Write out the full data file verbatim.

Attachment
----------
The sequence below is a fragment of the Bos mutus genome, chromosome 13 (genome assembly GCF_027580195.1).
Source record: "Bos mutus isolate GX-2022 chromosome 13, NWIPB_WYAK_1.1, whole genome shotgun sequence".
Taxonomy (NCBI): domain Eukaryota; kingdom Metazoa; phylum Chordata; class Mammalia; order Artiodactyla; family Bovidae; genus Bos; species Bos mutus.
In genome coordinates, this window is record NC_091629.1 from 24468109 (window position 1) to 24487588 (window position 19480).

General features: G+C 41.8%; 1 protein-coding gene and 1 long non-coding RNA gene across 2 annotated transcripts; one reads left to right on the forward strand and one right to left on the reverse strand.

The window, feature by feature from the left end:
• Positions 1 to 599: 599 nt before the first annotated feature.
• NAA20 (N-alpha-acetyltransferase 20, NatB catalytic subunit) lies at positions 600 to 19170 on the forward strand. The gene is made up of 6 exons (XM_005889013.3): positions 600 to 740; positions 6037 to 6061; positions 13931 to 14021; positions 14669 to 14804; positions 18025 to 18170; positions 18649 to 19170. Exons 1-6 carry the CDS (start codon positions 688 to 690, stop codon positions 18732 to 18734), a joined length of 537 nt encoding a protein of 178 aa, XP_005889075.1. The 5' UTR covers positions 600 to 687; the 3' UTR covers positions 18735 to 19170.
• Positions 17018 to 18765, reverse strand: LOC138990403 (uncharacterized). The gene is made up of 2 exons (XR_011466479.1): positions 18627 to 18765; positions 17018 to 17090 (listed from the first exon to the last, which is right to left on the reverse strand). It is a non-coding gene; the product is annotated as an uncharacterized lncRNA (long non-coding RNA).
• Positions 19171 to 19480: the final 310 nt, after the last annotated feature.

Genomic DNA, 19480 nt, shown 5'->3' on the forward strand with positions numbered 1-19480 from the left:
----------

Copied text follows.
The sequence below is a fragment of the Bos mutus genome, chromosome 13 (genome assembly GCF_027580195.1).
Source record: "Bos mutus isolate GX-2022 chromosome 13, NWIPB_WYAK_1.1, whole genome shotgun sequence".
Taxonomy (NCBI): domain Eukaryota; kingdom Metazoa; phylum Chordata; class Mammalia; order Artiodactyla; family Bovidae; genus Bos; species Bos mutus.
In genome coordinates, this window is record NC_091629.1 from 24468109 (window position 1) to 24487588 (window position 19480).

General features: G+C 41.8%; 1 protein-coding gene and 1 long non-coding RNA gene across 2 annotated transcripts; one reads left to right on the forward strand and one right to left on the reverse strand.

The window, feature by feature from the left end:
• Positions 1 to 599: 599 nt before the first annotated feature.
• NAA20 (N-alpha-acetyltransferase 20, NatB catalytic subunit) lies at positions 600 to 19170 on the forward strand. The gene is made up of 6 exons (XM_005889013.3): positions 600 to 740; positions 6037 to 6061; positions 13931 to 14021; positions 14669 to 14804; positions 18025 to 18170; positions 18649 to 19170. Exons 1-6 carry the CDS (start codon positions 688 to 690, stop codon positions 18732 to 18734), a joined length of 537 nt encoding a protein of 178 aa, XP_005889075.1. The 5' UTR covers positions 600 to 687; the 3' UTR covers positions 18735 to 19170.
• Positions 17018 to 18765, reverse strand: LOC138990403 (uncharacterized). The gene is made up of 2 exons (XR_011466479.1): positions 18627 to 18765; positions 17018 to 17090 (listed from the first exon to the last, which is right to left on the reverse strand). It is a non-coding gene; the product is annotated as an uncharacterized lncRNA (long non-coding RNA).
• Positions 19171 to 19480: the final 310 nt, after the last annotated feature.

Genomic DNA, 19480 nt, shown 5'->3' on the forward strand with positions numbered 1-19480 from the left: